How 'House of the Dragon' incorporates elements of reality into its fantastical universe

 How 'House of the Dragon' incorporates elements of reality into its fantastical universe

In "House of the Dragon," Milly Alcock plays Young Rhaenyra and Emily Carey plays Young Alicent.

Obviously, medieval medicine had its limitations. However, a crucial scene from the "House of the Dragon" premiere will probably strike a chord with many people in a way that transcends the world of fiction and touches on real-world issues with women's reproductive rights.

The queen, Aemma Targaryen (Sian Brooke), is in the middle of a difficult labor in the first episode of the HBO series. King Viserys Targaryen (Paddy Considine), her husband, is anxious to have a son in order to fulfill tradition and provide a male heir to the kingdom.

The medical advisors inform the king that the baby was born via breach and that he must make a horrible decision between trying to save the mother's life or losing the infant.

The king finally decides on the horrific treatment after much agony, and the queen is killed by the blood loss.

Aemma calls laboring women "our battleground" earlier in the episode, and given the primitive equipment available at the time, that statement holds especially true in the world of the program. The first season, in the words of James Hibberd of the Hollywood Reporter, "does for giving birth what 'Game of Thrones' did for marriages."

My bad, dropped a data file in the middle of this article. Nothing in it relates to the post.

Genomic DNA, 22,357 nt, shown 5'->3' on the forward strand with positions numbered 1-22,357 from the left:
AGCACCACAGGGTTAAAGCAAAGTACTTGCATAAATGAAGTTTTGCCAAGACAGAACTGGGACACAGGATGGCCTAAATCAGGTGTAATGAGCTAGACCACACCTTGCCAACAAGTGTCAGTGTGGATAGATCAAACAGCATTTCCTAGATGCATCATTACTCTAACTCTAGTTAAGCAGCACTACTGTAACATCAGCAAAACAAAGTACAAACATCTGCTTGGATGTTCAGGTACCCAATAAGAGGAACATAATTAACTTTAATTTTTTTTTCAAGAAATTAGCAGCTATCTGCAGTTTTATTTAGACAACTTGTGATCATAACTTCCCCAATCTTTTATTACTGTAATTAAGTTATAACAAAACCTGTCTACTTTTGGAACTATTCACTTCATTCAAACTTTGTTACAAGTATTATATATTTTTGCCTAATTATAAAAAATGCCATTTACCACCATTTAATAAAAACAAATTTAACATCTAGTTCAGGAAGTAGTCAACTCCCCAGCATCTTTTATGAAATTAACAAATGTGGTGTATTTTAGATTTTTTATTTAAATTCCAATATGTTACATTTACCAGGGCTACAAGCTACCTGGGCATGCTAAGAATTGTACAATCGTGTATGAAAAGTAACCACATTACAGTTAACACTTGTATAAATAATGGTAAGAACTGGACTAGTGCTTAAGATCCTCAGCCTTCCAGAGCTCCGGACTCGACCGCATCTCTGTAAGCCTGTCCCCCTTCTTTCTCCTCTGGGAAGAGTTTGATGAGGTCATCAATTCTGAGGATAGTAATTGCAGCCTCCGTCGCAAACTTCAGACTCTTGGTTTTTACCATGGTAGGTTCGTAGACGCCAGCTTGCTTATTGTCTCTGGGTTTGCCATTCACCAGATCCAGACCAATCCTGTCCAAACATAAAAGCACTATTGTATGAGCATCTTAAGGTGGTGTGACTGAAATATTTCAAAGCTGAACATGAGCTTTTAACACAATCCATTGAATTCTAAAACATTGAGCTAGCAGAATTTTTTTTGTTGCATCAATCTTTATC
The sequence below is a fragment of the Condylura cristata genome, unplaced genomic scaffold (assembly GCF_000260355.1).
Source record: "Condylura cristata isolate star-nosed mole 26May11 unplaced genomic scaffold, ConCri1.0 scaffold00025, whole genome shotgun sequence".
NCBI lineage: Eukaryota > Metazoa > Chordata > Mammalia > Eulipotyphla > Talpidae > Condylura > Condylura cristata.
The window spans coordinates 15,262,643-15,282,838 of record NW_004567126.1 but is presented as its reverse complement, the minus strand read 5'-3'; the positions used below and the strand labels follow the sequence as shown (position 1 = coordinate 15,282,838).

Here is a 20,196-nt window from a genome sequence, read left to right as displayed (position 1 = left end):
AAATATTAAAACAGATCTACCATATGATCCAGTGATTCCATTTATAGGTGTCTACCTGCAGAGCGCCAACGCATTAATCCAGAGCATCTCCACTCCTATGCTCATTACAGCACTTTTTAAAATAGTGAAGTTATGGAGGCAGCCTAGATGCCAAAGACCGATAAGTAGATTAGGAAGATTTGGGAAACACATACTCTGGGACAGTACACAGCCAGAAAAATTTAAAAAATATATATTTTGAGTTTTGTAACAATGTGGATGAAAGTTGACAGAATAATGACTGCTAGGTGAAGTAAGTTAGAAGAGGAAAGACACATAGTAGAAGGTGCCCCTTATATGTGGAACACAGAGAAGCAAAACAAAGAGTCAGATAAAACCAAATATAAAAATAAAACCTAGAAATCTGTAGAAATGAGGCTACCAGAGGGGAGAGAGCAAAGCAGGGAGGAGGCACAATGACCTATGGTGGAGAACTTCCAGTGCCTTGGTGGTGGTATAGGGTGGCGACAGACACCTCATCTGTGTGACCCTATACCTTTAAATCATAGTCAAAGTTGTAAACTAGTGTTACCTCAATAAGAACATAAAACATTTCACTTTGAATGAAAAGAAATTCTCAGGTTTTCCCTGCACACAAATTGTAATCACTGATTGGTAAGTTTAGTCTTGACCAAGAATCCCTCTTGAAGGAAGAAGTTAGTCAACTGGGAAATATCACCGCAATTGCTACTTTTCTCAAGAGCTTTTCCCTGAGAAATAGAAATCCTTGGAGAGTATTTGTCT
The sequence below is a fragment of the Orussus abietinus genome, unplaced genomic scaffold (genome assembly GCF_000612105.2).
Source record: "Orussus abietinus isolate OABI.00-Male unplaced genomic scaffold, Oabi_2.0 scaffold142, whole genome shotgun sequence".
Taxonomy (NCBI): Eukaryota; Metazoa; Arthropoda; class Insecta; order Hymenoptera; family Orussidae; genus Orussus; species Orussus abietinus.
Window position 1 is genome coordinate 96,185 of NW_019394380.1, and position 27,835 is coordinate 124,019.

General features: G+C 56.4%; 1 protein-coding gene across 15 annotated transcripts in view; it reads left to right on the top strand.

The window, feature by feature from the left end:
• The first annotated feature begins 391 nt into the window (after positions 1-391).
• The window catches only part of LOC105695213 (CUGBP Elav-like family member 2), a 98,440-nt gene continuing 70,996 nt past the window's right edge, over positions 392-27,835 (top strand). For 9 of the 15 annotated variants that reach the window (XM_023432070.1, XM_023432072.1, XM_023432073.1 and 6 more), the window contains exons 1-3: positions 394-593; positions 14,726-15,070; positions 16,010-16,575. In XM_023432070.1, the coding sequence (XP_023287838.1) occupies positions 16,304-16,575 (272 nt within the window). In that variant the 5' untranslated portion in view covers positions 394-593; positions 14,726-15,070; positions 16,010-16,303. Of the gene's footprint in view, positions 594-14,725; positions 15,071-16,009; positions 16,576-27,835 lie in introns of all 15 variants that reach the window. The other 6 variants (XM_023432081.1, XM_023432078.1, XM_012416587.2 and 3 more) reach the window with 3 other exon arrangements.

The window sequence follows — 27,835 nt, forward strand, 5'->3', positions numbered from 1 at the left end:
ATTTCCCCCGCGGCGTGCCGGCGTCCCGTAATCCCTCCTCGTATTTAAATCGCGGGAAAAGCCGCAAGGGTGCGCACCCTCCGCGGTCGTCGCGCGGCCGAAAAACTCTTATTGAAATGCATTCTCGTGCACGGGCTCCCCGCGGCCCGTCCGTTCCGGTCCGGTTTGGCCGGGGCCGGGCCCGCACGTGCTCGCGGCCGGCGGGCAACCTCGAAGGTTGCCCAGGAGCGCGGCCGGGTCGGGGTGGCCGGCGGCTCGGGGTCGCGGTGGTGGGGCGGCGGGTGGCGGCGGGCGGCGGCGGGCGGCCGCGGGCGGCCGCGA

Even though the series is billed as a fantasy, it is hard to completely separate it from the fight over abortion since the Supreme Court reversed Roe v. Wade in June, igniting a furious conversation about concerns of forced birth and women's autonomy over their healthcare. In this case, the spouse (who is also the head of state) makes the final decision for her, with the worst possible repercussions.

Although it eventually prompts him to name his daughter, Princess Rhaenyra (Milly Alcock), as his heir, despite the break with tradition that entails it and the expectation that a future son, born to a new queen, will prompt him to replace her, the fact that the baby later dies does not undo Viserys' actions.

The first season of "House of the Dragon" revolves with issues related to a patriarchal culture, where boys are favoured in the drive to preserve royal lineages and turmoil and strife can result without such clear lines of succession, as the makers have admitted.

In response to these issues, executive producer Miguel Sapochnik stated that "the patriarchy's perception of women" is a fundamental conflict within the series. He added that delving into such issues — including the choice to center the plot around its female characters — "made this show feel more contemporary."

The creators were obviously aware of the early criticisms of "Game of Thrones," even if the main goal is to show an earlier chapter in author George R.R. Martin's battles for the Iron Throne. The "House" cast was expanded to include individuals of color, and, as Salon pointed out, sexual violence was depicted in a more subdued manner.

Evidently, "House of the Dragon" is aiming to appeal to a wide range of people on several levels, including spectacle, escapism, and its connection to the mythology found in Martin's work and the preceding series, as shown by its grandeur and setting. Drama, however, has a way of addressing issues that are important to us even when it is set in the past, the future, or an other world.

So don't let the dragons deceive you into dismissing the series as pure fantasy, as the pilot indicates and later episodes will support.

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